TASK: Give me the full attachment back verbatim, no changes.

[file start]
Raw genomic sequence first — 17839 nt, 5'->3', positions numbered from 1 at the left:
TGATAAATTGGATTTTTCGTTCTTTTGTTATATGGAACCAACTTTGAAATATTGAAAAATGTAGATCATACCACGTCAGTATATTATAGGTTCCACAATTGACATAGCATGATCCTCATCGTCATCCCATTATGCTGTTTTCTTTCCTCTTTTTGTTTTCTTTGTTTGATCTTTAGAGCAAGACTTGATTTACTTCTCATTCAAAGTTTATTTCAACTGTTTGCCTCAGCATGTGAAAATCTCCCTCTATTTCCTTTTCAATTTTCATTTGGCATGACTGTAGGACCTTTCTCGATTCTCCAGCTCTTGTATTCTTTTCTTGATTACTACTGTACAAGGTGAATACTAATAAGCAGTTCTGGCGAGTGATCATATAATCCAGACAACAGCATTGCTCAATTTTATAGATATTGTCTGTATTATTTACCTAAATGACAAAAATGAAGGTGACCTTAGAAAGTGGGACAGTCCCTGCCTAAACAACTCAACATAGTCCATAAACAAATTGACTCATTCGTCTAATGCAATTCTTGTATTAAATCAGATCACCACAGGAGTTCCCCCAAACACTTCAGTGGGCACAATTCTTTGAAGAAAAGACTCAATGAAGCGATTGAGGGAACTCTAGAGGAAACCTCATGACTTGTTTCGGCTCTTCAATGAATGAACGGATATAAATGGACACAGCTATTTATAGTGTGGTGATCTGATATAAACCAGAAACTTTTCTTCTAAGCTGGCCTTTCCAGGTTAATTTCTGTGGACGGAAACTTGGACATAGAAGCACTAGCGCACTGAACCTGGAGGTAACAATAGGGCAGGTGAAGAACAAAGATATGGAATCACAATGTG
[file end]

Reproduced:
Raw genomic sequence first — 17839 nt, 5'->3', positions numbered from 1 at the left:
TGATAAATTGGATTTTTCGTTCTTTTGTTATATGGAACCAACTTTGAAATATTGAAAAATGTAGATCATACCACGTCAGTATATTATAGGTTCCACAATTGACATAGCATGATCCTCATCGTCATCCCATTATGCTGTTTTCTTTCCTCTTTTTGTTTTCTTTGTTTGATCTTTAGAGCAAGACTTGATTTACTTCTCATTCAAAGTTTATTTCAACTGTTTGCCTCAGCATGTGAAAATCTCCCTCTATTTCCTTTTCAATTTTCATTTGGCATGACTGTAGGACCTTTCTCGATTCTCCAGCTCTTGTATTCTTTTCTTGATTACTACTGTACAAGGTGAATACTAATAAGCAGTTCTGGCGAGTGATCATATAATCCAGACAACAGCATTGCTCAATTTTATAGATATTGTCTGTATTATTTACCTAAATGACAAAAATGAAGGTGACCTTAGAAAGTGGGACAGTCCCTGCCTAAACAACTCAACATAGTCCATAAACAAATTGACTCATTCGTCTAATGCAATTCTTGTATTAAATCAGATCACCACAGGAGTTCCCCCAAACACTTCAGTGGGCACAATTCTTTGAAGAAAAGACTCAATGAAGCGATTGAGGGAACTCTAGAGGAAACCTCATGACTTGTTTCGGCTCTTCAATGAATGAACGGATATAAATGGACACAGCTATTTATAGTGTGGTGATCTGATATAAACCAGAAACTTTTCTTCTAAGCTGGCCTTTCCAGGTTAATTTCTGTGGACGGAAACTTGGACATAGAAGCACTAGCGCACTGAACCTGGAGGTAACAATAGGGCAGGTGAAGAACAAAGATATGGAATCACAATGTG